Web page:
While President Obama travels the country raising campaign money and trying to sell his $447 billion (stimulus II) jobs plan, the academic literature says his proposals will have little, if any, impact on spurring job creation or aggregate demand.
In fact, his temporary tax measures would be offset by $460 billion in tax increases. The whole package undoubtedly would do more harm than good, as explained after research by the non-partisan Tax Foundation.
“Pass this bill! Pass this bill! Pass this bill!" Obama ordered Congress when he spoke to the recent Joint Session. While he says “pass this bill,” he’s passing the buck. “No games. No politics, No delays,” he declared.
The main elements of Obama’s American Jobs Act (AJA) include:
1. A 50 percent cut in employer payroll taxes for 98 percent of businesses and a bonus payroll tax cut for new jobs. Expected revenue loss: $65 billion.
2. A “returning heroes” hiring tax credit for veterans. The revenue loss has not yet been scored by the Congressional Budget Office.
3. A $4,000 tax credit for employers who hire long-term unemployed people. Expected revenue loss: $8 billion.
4. A consumer demand incentive, namely, a 50 percent cut in payroll taxes for more than 150 million workers in 2012. Anticipated revenue loss: $176 billion.
5. A business investment incentive, namely, an extension of the one-year allowance of 100 percent expensing allowance of qualified business deductions. Expected revenue loss: $5 billion.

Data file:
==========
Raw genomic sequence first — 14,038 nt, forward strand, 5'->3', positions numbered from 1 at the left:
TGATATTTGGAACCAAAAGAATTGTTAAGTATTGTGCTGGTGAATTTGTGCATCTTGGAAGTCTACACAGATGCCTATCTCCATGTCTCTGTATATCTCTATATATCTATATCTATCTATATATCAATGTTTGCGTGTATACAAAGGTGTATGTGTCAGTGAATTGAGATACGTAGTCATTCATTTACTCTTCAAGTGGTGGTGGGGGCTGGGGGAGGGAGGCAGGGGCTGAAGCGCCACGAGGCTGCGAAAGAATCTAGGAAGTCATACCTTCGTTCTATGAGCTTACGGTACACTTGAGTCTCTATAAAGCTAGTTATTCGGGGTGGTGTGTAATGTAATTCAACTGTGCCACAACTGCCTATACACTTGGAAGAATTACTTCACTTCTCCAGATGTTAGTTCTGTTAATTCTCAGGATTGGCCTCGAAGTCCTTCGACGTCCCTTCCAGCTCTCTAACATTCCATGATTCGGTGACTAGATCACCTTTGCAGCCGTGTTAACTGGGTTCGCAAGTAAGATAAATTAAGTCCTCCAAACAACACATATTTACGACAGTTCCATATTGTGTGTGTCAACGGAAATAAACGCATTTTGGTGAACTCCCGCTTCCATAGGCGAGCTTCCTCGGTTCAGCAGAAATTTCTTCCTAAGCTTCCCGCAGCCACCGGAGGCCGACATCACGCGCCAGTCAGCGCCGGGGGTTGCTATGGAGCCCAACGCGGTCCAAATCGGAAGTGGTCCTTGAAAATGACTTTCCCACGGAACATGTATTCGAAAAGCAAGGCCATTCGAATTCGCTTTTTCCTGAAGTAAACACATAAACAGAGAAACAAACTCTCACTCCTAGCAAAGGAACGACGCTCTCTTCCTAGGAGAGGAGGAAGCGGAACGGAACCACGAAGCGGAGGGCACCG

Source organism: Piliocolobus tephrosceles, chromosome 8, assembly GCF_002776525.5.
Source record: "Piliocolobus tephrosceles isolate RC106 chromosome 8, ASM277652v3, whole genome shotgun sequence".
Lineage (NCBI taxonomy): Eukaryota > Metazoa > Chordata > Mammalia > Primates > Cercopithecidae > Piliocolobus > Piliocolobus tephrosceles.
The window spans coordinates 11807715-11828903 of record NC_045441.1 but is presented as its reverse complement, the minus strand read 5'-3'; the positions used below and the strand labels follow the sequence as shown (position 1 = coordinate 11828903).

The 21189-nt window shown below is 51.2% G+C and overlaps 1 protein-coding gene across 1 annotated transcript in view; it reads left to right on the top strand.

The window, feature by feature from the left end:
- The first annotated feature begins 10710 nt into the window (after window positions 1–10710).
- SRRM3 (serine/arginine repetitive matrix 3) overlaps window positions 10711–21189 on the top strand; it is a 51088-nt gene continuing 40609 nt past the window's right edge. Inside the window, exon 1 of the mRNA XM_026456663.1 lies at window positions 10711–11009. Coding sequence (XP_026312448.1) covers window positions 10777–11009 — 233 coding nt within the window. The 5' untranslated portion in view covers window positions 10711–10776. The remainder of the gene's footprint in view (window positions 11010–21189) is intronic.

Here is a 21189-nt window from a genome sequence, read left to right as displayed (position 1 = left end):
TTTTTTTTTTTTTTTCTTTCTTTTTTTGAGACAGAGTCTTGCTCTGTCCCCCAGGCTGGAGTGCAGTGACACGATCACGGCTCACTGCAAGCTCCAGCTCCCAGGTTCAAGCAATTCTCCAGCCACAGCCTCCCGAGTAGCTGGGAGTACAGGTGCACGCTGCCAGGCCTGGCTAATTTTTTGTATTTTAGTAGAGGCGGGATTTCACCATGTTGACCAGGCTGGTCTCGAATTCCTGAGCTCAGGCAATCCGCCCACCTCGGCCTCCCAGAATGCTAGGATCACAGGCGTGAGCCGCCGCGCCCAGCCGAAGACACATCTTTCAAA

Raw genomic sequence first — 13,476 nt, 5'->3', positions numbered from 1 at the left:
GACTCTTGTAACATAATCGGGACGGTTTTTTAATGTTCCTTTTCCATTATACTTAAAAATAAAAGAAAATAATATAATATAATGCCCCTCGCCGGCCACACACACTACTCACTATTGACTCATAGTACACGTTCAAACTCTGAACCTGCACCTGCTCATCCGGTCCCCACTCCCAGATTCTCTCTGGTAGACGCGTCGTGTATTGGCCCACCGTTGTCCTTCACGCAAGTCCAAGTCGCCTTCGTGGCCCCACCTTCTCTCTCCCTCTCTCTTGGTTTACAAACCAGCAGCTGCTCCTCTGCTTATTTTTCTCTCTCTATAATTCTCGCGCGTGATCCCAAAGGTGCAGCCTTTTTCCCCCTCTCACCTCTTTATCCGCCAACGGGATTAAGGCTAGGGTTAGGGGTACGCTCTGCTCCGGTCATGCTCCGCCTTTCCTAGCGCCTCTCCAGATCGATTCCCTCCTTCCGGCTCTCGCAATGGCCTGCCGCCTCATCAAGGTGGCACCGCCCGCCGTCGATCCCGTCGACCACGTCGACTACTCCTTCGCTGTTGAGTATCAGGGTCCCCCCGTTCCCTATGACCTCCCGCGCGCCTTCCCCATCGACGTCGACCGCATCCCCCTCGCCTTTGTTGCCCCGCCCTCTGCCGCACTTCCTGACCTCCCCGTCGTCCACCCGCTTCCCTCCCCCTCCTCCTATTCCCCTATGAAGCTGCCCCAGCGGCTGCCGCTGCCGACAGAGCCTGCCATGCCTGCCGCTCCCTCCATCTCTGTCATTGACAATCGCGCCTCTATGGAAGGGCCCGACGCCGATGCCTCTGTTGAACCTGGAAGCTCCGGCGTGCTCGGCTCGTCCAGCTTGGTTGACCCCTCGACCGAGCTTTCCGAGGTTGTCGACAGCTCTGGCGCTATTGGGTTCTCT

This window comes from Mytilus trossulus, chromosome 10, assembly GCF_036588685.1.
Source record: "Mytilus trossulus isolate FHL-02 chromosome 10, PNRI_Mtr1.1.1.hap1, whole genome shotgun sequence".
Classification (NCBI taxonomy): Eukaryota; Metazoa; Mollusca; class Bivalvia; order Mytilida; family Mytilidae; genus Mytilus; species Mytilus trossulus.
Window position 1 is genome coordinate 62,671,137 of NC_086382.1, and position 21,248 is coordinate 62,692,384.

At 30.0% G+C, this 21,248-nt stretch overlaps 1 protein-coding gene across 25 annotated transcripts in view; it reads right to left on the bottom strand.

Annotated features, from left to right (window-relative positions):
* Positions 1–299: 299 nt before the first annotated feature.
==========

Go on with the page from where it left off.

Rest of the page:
Some of the act sounds good on the surface. But a review of “economic research says ‘jobs’ incentives tend to be ineffective in spurring new hiring,” according to an examination written by David S. Logan, Tax Foundation economist, formerly at the Brookings Institution. The business expensing provision “will only have a modest impact on economic growth because of its temporary nature,” Logan wrote.
The challenge is to determine “new” hiring from hiring that would have occurred without the incentives. One economic study found that at least 70 percent of tax credits given to employers are payment for workers who would have been hired anyway—without subsidies. Two other studies, Logan said, found that job creation tax credits do little to change behavior. One study found these policies are "hardly utilized when measured against the actual...hires that take place.” Another said more candidly: “Employers are happy to claim such credits," but are “reluctant to change their behavior in response.”
When Obama strode into the Oval Office in 2009, the official unemployment rate was 7.7 percent with 11.9 million people saying they were without jobs and looking for work. Joblessness reached a peak of 10.6 percent in January 2010. Now unemployment is still over 9 percent with about 14 million out of jobs, according to the Bureau of Labor Statistics.
Isn’t the American Jobs Act an historic case of frantically trying to catch up with reality? It’s as if, finally, someone rudely shook Barack awake.
The purported jobs plan comes at a time of great unemployment among some of Obama’s most star-struck supporters, with blacks at 16.7 percent and Hispanics at 11.3 percent. Youth unemployment is also tremendously high.
Because unemployment has been considered the nation’s overriding problem for close to two years, the introduction of Obama’s American Jobs Act is not even better late than never.